This recipe has all of the essentials to teach you to make the seemingly complicated dish. It might take some time to make, but the results are surely worth it. You will wind up with the crispiest pork skin, and tender meat that invitingly tastes of garlic and peppercorn. This also goes remarkably well with some classic Filipino condiments or sides. Try it with a good bowl of spicy vinegar dip and papaya atchara to munch on some Crispy Pata at its best!
There might be a certain amount of intimidation coming into the kitchen and looking up Crispy Pata recipes. This crowd favorite is exactly as beloved as it is because the intricate process of making it involves some effort, and provides some room for error. But of course, it bears some of the most irresistible flavors as a result of that same effort. However, there are other ways to ease up your steps in cooking an appetizing dish of crunchy, salted pork leg. This Oven Baked Crispy Pata recipe utilizes less oil, which could be better for your health.
But more importantly, some of the steps you’ll be following should be more familiar, and easier to work with compared to the traditional recipe mentioned above. For this dish, we will be cooking the pork leg three times to ensure the most tender meat, and the crispiest skin. But no deep frying is involved. We will still end up with a satisfying crunch from the meat, but with less oil content!
Liempo is a signature dish in the Philippines that you might be able to find in most special occasions. It utilizes one of the juiciest, most flavorful parts of the pig, which is the belly. The difference with this Turbo Crispy Liempo compared to the usual way we see liempo prepared is in the name– broiling is utilized. And the broiling makes a world of difference, especially in terms of the texture of our meat’s exterior.
While a good grilled liempo, also known as inihaw na liempo, has a unique appeal in its rich taste, this recipe adds a unique crunch to the pork belly. But once you break through that crisp, you will encounter a soft, tender layer of meat after a good round of steaming or meat tenderizing. You can further enhance the taste of this delightfully crunchy liempo by having it with some of the same spicy vinegar dip I mentioned for our Crispy Pata recipe. It also goes great with our papaya atchara from earlier!
No-Bake Filipino Style Lasagna
Much like Pata Tim, there are a varied many other recipes that utilize the broiling cooking method. This is because of how this takes significantly less time than most other processes, and it often uses less oil. And if you have a broiler, you can make the most of this by making some lusciously salty-sweet pasta. This No-Bake Filipino Style Lasagna gives you layer upon layer of soft, delicious pasta with the melty, hot white sauce.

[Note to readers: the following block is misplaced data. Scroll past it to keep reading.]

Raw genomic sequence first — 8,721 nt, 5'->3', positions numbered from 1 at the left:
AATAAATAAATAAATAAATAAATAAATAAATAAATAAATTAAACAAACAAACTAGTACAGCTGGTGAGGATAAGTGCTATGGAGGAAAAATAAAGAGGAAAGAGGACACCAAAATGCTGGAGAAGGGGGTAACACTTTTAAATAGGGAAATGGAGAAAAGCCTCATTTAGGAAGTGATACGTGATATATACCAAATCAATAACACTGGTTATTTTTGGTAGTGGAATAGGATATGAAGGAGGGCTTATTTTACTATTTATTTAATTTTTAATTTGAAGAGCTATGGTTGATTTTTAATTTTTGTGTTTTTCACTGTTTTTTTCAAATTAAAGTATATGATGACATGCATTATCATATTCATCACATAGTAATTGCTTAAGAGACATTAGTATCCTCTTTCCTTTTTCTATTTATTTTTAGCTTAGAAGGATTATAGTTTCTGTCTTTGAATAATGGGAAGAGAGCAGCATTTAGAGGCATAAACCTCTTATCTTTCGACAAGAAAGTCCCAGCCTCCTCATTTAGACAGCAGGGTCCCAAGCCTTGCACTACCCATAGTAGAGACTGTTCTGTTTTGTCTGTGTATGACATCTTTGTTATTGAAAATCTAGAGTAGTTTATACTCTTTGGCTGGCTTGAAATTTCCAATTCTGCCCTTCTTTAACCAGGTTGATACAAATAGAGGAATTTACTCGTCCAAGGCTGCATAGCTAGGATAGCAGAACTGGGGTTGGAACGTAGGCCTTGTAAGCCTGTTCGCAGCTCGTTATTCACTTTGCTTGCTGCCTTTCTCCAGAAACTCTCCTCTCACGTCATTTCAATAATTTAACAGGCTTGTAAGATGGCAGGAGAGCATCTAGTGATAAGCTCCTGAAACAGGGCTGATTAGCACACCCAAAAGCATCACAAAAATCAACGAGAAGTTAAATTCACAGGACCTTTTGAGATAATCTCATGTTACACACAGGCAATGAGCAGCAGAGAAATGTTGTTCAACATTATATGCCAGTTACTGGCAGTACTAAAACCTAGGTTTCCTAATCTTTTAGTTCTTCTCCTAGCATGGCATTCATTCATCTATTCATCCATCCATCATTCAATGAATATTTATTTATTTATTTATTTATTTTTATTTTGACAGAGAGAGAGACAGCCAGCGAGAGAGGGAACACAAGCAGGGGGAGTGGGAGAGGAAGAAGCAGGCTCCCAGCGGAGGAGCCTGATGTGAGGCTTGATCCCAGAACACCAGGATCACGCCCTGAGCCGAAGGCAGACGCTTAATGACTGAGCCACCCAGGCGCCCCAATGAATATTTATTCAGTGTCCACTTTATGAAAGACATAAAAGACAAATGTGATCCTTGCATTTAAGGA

Our creamy white sauce containing a wealthy deal of cheddar plays well with the textures and tastes of ground pork, garlic and onions. And it is a great way of having your lasagna if an oven is unavailable. You will end up with a cheesy, meaty and sweet pasta dish that fits well for 6 people! And you have every guarantee of coming out of breakfast, lunch or dinner– whichever time you have chosen to eat it– with a full stomach. This lasagna is chock full of carbohydrates and protein to give you the energy you need for the day.
Now have you got any questions about making Pata Tim or any of these related recipes? Make sure to send a comment our way for any inquiries!
Pata Tim Recipe
- 3 lbs pork leg pata
- 1 piece Knorr Pork Cube
- 1 bunch baby bok choy
- 10 pieces Shiitake mushroom
- 6 tablespoons brown sugar
- 1 teaspoon sesame oil
- 6 tablespoons soy sauce
- 1/4 cup cooking wine optional
- 1 tablespoon cornstarch
- 3 pieces star anise
- 2 teaspoon whole peppercorn
- 6 cups water
- Set turbo broiler to 350F. Broil pata for 20 minutes.
- Boil water in a cooing pot. Add broiled pata. Boil for 15 minutes. Drain water and then wash the pata with running water.
- In a clean cooking pot, arrange the pata. Pour soy sauce, Sesame oil, cooking wine, and water. Add whole peppercorn. Boil for 1 to 2 hours or until pork gets tender. Note: you can use a pressure cooker to tenderize the pork leg quicker.
- Add Knorr Pork Cube, star anise, and Shitake mushrooom. Cook for 20 minutes. Note: add more water if needed. Make sure that there is at least 2 ½ cups of sauce in the pot.
- Add sugar. Stir. Pour cornstarch and water mixture. Stir and cook until sauce thickens.
- Add baby bok choy. Cook for 2 minutes.
- Transfer to a serving plate. Serve. Share and enjoy!
Jocelyn S. Prades says
Tried your recipe once and my family loved it so I am cooking again today. Thanks a lot for sharing this tasteful recipe with us.
Delna Moralita says
Albert Paul Santiago says
Looks yummy your payat I’m Bro,thanks
I made this, even without the sesame oil, cooking wine it tasted really good!!!! Also, instead of Shitake mushrooms, I used the button mushrooms since it is the only available at home. Thank you!!!
Jared Tamayo says
I prefer sake than sherry wine for pata tim, but both are delicious though.
Marites G. Narciso says
Panlasang Pinoy recipes are really easy to follow. I have learned a lot from you since the quarantine. When ever I need to try new dishes I would look for your recipe. Thank you so much.
Rej Moreno says
Hi is PECHAY ok as substitute for BOK CHOY?